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Drilling best way out of oil crisis

Local Commentary

Posted: August 2, 2008 9:31 p.m.
Updated: October 4, 2008 5:01 a.m.
There is a huge debate over drilling for additional oil right now that is confusing at best.

The opposition to this idea seems to say that the additional oil won't meet our entire need quickly enough.
Maybe we should think about it like this:

Say you have 100 homeless in your town, but you only have shelter for 25. Would you not let any use the shelter because you could not satisfy the total demand?

Of course not. You would take 25, and figure out some way to handle the additional load by seeking out donations if those in the town felt that was an important problem to them.

Why would we have a different policy for our energy? True, maybe it won't solve the entire problem today. But for every day you put off drilling, it's another day more until the increased domestic oil is available.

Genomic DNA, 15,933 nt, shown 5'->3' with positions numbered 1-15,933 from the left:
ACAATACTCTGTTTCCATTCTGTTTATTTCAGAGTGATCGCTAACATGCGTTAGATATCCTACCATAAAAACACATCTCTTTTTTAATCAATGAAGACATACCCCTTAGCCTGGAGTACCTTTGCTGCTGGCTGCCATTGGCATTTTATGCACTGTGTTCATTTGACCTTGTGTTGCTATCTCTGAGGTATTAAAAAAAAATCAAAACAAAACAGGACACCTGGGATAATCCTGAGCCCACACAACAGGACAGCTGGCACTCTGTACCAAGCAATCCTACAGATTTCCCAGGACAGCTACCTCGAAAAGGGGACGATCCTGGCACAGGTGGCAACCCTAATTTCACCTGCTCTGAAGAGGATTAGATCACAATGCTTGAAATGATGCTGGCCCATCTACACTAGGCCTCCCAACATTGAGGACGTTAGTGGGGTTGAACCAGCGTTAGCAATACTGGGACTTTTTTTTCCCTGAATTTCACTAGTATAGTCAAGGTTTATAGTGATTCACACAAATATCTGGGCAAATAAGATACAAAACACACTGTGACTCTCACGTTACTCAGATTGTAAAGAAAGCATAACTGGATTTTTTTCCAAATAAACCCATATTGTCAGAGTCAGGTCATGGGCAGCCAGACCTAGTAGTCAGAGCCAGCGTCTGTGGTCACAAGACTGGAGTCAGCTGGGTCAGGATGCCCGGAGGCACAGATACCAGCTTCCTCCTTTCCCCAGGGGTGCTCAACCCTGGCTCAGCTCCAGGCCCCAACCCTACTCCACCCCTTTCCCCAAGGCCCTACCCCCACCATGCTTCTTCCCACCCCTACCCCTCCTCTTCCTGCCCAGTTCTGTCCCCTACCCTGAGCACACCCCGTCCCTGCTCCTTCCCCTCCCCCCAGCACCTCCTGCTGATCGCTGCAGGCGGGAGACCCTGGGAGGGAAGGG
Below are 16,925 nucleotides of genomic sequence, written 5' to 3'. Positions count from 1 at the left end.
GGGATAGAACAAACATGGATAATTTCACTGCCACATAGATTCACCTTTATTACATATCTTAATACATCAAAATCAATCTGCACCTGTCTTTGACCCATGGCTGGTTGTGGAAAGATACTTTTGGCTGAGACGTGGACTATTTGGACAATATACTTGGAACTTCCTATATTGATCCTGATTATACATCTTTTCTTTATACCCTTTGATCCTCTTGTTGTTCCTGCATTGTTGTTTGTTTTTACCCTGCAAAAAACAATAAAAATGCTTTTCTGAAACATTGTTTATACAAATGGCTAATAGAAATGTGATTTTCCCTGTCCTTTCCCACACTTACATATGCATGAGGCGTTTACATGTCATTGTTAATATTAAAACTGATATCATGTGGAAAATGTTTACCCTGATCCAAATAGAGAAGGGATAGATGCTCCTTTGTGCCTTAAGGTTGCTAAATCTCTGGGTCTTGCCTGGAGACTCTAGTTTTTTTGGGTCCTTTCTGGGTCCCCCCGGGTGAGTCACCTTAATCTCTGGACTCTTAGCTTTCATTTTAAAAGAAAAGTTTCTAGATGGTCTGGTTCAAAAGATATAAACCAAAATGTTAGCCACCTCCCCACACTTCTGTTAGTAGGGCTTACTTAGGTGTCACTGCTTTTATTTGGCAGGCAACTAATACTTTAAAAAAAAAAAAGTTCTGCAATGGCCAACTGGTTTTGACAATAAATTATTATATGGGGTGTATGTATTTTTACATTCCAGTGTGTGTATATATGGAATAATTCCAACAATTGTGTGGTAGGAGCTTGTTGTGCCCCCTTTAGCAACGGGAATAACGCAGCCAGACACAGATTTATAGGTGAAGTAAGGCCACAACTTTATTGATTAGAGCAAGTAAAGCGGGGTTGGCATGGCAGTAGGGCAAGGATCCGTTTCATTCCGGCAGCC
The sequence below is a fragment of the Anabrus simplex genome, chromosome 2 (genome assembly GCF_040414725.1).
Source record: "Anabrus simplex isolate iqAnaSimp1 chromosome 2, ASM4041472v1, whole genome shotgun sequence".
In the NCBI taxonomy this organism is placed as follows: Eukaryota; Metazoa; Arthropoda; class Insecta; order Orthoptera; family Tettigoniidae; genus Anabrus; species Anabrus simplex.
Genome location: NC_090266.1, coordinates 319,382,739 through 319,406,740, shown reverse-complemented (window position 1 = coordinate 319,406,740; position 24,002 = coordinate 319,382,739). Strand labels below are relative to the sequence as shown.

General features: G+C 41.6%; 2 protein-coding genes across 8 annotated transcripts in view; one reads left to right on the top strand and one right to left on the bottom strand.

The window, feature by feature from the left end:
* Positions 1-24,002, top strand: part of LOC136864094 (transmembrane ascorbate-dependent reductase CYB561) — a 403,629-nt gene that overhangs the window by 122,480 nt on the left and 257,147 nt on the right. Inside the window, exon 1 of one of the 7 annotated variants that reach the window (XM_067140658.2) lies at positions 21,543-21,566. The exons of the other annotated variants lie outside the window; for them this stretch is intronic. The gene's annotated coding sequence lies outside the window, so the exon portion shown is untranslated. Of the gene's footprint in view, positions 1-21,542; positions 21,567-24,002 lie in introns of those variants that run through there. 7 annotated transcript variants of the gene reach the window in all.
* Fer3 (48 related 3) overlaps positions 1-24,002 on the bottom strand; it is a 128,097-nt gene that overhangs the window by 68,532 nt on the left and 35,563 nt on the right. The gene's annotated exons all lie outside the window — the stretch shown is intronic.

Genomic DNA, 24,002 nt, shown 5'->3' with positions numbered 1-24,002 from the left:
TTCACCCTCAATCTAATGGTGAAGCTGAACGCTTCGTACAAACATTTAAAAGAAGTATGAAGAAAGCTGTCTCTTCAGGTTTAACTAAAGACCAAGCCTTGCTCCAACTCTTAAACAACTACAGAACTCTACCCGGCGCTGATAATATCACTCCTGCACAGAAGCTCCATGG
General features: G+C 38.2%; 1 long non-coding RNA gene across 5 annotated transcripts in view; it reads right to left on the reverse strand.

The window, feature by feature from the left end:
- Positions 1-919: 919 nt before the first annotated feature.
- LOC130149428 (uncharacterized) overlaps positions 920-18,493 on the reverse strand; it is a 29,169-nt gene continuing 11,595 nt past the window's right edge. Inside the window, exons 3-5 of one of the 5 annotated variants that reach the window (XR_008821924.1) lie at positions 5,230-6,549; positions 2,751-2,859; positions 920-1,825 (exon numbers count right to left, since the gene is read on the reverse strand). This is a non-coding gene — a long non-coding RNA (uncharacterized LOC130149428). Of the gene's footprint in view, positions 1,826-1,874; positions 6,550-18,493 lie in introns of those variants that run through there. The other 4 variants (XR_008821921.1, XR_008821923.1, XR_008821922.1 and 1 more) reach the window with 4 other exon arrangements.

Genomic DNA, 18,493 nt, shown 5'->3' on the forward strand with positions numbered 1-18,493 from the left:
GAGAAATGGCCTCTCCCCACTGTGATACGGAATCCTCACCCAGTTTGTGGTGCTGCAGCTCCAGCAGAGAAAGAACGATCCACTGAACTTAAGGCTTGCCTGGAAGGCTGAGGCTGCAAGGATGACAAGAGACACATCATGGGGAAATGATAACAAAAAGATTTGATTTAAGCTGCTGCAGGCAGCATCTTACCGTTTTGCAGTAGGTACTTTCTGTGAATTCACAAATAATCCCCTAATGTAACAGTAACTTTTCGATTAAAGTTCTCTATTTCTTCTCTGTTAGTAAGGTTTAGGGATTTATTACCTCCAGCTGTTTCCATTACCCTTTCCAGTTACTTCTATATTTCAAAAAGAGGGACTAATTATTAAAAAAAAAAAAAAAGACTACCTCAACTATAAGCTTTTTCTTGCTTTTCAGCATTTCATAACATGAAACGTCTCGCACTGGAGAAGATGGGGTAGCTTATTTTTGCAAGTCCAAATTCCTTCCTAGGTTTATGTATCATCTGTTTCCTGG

Opponents voice concerns about the environment, as we all should, but let's remember that we have improved both the technology to drill and the techniques for spill cleanup if a spill occurs.

There is a huge resistance to drill on the continental shelf, which is in international waters. Just because we don't drill there does not mean other countries won't.

We still get the environmental risk of a spill without the benefit of the oil. I think most would agree that is just plain stupid.

We ask the Saudis to pump more while we take no action to solve our own problems with our own resources. I am sure the irony is not lost on them.

Opponents say we can't drill our way out of this one, but we also can't conserve our way out. Our country should be working hard on alternatives that may include solar, wind and other renewable energy resources.

And you know what? If one of these technologies has a breakthrough that makes our fossil power obsolete, who cares?

The oil companies are big boys, and if they are willing to take the risk of drilling and it does not pay off, then they pay the price for a bad investment.

I am sure there are a few who would like to see that happen, too.

One thing is for sure: Doing nothing is not moving us any closer to a more secure source of oil.

Jeff Miladin is a Santa Clarita resident. His column represents his own views, not necessarily those of The Signal.


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